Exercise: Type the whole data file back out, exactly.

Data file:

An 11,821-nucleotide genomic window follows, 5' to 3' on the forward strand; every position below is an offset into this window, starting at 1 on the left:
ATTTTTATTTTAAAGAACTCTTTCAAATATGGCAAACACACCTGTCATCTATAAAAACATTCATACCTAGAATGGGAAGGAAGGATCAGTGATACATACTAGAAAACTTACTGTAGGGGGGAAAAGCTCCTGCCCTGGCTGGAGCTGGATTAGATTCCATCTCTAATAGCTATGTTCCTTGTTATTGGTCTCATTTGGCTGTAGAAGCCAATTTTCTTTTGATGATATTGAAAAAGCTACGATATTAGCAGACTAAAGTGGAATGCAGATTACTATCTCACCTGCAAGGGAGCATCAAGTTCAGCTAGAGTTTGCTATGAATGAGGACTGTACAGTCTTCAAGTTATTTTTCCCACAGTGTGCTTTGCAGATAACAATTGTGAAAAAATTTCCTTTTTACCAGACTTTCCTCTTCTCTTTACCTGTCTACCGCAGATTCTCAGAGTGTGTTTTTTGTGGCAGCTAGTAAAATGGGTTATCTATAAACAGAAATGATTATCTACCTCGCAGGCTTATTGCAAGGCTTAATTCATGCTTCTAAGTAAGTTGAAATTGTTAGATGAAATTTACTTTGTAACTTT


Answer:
An 11,821-nucleotide genomic window follows, 5' to 3' on the forward strand; every position below is an offset into this window, starting at 1 on the left:
ATTTTTATTTTAAAGAACTCTTTCAAATATGGCAAACACACCTGTCATCTATAAAAACATTCATACCTAGAATGGGAAGGAAGGATCAGTGATACATACTAGAAAACTTACTGTAGGGGGGAAAAGCTCCTGCCCTGGCTGGAGCTGGATTAGATTCCATCTCTAATAGCTATGTTCCTTGTTATTGGTCTCATTTGGCTGTAGAAGCCAATTTTCTTTTGATGATATTGAAAAAGCTACGATATTAGCAGACTAAAGTGGAATGCAGATTACTATCTCACCTGCAAGGGAGCATCAAGTTCAGCTAGAGTTTGCTATGAATGAGGACTGTACAGTCTTCAAGTTATTTTTCCCACAGTGTGCTTTGCAGATAACAATTGTGAAAAAATTTCCTTTTTACCAGACTTTCCTCTTCTCTTTACCTGTCTACCGCAGATTCTCAGAGTGTGTTTTTTGTGGCAGCTAGTAAAATGGGTTATCTATAAACAGAAATGATTATCTACCTCGCAGGCTTATTGCAAGGCTTAATTCATGCTTCTAAGTAAGTTGAAATTGTTAGATGAAATTTACTTTGTAACTTT